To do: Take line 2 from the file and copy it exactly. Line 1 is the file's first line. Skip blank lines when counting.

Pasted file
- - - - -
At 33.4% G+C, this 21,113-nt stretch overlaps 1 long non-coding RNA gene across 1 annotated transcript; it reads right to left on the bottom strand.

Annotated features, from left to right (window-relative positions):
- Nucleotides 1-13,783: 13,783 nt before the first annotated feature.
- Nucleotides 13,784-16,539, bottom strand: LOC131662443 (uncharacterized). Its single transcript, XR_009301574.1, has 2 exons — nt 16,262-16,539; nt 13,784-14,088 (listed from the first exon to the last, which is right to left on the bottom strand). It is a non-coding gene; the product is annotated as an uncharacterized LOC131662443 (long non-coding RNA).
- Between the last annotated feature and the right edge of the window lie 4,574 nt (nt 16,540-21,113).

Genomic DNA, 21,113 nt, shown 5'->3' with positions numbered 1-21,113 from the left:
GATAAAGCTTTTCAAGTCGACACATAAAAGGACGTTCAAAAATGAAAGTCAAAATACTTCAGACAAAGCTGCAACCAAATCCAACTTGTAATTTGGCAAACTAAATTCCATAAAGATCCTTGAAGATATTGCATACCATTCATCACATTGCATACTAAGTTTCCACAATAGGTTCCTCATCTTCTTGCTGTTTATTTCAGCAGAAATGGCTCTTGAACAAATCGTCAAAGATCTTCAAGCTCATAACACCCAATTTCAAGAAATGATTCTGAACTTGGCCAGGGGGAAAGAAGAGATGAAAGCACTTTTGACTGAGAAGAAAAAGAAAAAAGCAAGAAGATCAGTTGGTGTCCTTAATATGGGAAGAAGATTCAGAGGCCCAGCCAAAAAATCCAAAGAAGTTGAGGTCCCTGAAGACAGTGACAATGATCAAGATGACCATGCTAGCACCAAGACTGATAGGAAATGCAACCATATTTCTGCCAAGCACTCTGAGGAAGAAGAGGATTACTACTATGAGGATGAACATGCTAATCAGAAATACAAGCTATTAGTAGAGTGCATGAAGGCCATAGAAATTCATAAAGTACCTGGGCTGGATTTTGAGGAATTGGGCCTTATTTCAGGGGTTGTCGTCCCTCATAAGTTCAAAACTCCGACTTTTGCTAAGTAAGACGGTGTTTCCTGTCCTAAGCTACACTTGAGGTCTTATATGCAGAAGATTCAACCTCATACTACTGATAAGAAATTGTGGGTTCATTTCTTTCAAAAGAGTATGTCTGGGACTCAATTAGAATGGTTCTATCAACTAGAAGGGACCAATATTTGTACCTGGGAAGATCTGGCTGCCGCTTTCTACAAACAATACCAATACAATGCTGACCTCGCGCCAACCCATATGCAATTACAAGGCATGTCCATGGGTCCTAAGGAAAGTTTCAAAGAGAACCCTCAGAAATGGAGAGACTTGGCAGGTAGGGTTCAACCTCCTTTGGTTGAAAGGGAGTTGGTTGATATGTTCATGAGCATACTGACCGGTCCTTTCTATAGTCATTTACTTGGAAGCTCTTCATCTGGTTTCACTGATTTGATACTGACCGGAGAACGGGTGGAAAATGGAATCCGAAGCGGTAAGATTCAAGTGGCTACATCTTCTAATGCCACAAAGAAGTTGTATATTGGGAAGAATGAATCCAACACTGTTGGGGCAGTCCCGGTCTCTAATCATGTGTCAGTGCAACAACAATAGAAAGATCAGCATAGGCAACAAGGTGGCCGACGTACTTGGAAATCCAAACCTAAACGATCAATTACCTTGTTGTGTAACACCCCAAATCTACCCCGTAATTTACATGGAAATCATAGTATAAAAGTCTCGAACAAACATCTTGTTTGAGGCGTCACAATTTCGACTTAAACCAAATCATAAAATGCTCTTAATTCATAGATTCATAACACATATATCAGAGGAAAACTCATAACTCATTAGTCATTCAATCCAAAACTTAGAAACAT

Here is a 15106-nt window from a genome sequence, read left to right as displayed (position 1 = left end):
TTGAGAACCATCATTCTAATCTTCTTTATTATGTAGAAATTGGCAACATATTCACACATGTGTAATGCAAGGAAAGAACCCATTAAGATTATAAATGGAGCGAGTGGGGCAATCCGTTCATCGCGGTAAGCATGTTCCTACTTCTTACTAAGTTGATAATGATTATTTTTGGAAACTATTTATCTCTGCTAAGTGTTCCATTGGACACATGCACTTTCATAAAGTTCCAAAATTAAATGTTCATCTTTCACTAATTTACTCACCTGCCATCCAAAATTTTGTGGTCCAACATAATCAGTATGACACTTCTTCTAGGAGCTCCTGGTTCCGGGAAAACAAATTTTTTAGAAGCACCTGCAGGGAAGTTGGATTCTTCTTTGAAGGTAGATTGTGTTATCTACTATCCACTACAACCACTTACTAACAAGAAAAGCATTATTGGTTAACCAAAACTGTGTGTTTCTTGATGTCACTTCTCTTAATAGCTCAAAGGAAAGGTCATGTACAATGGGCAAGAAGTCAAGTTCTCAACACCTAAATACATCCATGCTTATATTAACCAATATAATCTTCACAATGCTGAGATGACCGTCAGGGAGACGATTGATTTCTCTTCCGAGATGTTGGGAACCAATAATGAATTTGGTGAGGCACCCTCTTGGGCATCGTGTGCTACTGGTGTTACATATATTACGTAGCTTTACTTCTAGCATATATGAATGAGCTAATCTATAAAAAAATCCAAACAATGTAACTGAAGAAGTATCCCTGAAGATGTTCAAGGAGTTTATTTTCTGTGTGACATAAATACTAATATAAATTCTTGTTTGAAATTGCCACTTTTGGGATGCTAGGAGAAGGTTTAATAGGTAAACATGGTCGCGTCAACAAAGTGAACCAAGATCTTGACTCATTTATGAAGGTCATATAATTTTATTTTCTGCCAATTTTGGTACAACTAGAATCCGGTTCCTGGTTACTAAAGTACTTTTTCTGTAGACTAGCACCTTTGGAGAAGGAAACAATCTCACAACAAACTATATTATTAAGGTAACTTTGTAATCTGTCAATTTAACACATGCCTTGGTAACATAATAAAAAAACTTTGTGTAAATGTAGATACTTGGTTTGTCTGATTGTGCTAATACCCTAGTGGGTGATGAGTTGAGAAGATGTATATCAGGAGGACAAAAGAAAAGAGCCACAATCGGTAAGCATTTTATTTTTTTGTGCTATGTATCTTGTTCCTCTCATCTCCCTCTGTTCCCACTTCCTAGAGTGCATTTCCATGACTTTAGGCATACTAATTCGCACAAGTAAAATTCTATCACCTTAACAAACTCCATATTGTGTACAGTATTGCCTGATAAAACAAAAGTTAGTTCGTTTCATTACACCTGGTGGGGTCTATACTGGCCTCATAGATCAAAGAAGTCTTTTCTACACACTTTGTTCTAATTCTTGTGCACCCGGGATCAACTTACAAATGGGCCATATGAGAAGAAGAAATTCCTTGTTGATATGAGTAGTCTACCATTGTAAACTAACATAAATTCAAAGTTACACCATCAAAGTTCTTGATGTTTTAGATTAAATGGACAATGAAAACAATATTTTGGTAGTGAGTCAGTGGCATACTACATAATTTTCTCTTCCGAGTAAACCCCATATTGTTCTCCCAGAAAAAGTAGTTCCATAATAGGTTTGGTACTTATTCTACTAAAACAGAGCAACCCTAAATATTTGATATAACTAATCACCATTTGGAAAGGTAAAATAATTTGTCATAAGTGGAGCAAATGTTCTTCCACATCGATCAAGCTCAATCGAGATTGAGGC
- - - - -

Annotated features, from left to right (window-relative positions):